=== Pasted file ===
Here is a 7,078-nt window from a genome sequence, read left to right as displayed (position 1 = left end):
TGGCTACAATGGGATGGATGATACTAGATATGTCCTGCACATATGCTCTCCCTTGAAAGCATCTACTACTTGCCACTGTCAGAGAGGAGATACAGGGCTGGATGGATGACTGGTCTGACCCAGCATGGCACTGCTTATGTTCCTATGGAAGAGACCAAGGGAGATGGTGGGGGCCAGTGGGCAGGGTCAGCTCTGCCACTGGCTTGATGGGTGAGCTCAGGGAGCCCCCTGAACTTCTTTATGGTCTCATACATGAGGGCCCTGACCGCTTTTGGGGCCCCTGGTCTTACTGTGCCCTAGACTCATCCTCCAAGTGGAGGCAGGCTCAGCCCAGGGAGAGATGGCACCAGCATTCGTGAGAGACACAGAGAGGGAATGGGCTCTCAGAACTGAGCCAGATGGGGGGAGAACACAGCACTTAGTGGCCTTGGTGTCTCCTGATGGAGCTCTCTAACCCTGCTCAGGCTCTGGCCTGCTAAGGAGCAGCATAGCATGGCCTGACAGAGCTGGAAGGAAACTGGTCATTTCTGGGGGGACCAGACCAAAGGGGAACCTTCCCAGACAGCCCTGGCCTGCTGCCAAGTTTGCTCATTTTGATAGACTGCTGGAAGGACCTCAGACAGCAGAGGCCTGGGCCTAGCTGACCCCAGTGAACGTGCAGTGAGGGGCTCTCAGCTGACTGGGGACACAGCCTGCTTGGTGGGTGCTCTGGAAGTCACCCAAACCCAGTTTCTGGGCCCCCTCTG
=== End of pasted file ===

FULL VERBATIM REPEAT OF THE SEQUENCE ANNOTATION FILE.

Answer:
Here is a 7,078-nt window from a genome sequence, read left to right as displayed (position 1 = left end):
TGGCTACAATGGGATGGATGATACTAGATATGTCCTGCACATATGCTCTCCCTTGAAAGCATCTACTACTTGCCACTGTCAGAGAGGAGATACAGGGCTGGATGGATGACTGGTCTGACCCAGCATGGCACTGCTTATGTTCCTATGGAAGAGACCAAGGGAGATGGTGGGGGCCAGTGGGCAGGGTCAGCTCTGCCACTGGCTTGATGGGTGAGCTCAGGGAGCCCCCTGAACTTCTTTATGGTCTCATACATGAGGGCCCTGACCGCTTTTGGGGCCCCTGGTCTTACTGTGCCCTAGACTCATCCTCCAAGTGGAGGCAGGCTCAGCCCAGGGAGAGATGGCACCAGCATTCGTGAGAGACACAGAGAGGGAATGGGCTCTCAGAACTGAGCCAGATGGGGGGAGAACACAGCACTTAGTGGCCTTGGTGTCTCCTGATGGAGCTCTCTAACCCTGCTCAGGCTCTGGCCTGCTAAGGAGCAGCATAGCATGGCCTGACAGAGCTGGAAGGAAACTGGTCATTTCTGGGGGGACCAGACCAAAGGGGAACCTTCCCAGACAGCCCTGGCCTGCTGCCAAGTTTGCTCATTTTGATAGACTGCTGGAAGGACCTCAGACAGCAGAGGCCTGGGCCTAGCTGACCCCAGTGAACGTGCAGTGAGGGGCTCTCAGCTGACTGGGGACACAGCCTGCTTGGTGGGTGCTCTGGAAGTCACCCAAACCCAGTTTCTGGGCCCCCTCTG